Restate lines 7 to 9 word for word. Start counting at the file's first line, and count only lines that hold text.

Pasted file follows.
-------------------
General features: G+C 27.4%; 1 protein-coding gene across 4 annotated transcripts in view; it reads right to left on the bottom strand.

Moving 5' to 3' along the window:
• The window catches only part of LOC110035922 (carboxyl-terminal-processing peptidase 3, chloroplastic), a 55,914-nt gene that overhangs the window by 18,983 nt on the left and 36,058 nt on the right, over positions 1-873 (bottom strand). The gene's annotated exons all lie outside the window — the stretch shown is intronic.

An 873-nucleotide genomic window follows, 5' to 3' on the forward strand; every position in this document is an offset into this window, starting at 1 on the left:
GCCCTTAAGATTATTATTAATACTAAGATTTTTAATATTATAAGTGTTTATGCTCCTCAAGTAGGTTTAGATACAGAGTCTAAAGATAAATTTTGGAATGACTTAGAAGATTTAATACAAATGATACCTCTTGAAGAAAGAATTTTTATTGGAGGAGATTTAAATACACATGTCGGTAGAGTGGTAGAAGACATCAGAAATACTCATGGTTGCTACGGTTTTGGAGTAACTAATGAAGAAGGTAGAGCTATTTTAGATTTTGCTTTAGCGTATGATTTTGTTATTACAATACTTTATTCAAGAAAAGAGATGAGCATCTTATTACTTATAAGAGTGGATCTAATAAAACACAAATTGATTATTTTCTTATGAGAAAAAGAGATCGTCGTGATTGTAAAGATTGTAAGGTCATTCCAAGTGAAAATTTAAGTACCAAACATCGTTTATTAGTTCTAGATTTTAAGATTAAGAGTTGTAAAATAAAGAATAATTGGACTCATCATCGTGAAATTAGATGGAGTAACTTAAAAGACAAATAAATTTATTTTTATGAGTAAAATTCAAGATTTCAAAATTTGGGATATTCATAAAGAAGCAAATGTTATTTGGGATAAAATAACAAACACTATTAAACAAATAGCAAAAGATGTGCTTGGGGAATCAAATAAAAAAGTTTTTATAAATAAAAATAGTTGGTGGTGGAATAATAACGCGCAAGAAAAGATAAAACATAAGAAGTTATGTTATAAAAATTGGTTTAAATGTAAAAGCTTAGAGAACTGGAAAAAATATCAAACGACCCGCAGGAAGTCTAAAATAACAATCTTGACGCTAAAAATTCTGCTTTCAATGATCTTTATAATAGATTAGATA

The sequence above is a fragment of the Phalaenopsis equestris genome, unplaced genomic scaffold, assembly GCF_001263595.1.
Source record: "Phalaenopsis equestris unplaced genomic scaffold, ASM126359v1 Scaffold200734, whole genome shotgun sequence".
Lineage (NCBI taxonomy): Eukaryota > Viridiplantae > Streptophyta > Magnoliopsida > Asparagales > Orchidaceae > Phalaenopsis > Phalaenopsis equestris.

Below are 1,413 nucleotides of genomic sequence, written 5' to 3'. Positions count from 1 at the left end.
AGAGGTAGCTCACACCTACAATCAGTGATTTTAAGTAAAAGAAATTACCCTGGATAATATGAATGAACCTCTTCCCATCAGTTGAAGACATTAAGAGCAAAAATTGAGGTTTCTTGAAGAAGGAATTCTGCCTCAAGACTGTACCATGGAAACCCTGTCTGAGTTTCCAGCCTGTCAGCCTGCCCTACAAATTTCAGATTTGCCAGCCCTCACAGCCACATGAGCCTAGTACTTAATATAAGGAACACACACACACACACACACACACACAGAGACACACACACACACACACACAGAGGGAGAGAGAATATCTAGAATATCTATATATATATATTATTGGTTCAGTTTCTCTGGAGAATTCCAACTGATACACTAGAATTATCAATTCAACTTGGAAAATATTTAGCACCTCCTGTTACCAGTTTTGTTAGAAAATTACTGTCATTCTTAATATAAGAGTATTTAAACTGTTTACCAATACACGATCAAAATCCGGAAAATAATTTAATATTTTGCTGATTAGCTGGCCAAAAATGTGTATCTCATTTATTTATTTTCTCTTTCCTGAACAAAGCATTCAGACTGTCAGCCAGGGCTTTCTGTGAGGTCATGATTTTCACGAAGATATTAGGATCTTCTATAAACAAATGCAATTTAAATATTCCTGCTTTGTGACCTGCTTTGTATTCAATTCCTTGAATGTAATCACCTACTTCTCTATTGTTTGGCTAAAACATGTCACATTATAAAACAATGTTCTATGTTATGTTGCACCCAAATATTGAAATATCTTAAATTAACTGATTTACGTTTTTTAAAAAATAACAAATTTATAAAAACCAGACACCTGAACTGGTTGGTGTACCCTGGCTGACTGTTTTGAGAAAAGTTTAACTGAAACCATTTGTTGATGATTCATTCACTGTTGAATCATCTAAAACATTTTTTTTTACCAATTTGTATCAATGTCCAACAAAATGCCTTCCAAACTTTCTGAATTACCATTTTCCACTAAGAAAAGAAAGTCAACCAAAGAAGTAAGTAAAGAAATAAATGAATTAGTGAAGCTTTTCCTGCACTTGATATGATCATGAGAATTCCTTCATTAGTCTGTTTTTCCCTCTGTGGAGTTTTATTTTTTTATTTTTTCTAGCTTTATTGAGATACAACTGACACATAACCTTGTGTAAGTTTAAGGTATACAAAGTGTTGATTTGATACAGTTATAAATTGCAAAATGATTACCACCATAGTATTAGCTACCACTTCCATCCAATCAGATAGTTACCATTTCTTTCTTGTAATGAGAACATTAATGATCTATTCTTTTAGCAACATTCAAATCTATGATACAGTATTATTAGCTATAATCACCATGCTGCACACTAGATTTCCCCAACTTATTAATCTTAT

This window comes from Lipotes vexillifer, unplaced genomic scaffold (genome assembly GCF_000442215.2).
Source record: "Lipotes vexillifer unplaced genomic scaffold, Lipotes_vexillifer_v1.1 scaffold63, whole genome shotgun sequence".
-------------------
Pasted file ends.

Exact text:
Source record: "Phalaenopsis equestris unplaced genomic scaffold, ASM126359v1 Scaffold200734, whole genome shotgun sequence".
Lineage (NCBI taxonomy): Eukaryota > Viridiplantae > Streptophyta > Magnoliopsida > Asparagales > Orchidaceae > Phalaenopsis > Phalaenopsis equestris.

Below are 1,413 nucleotides of genomic sequence, written 5' to 3'. Positions count from 1 at the left end.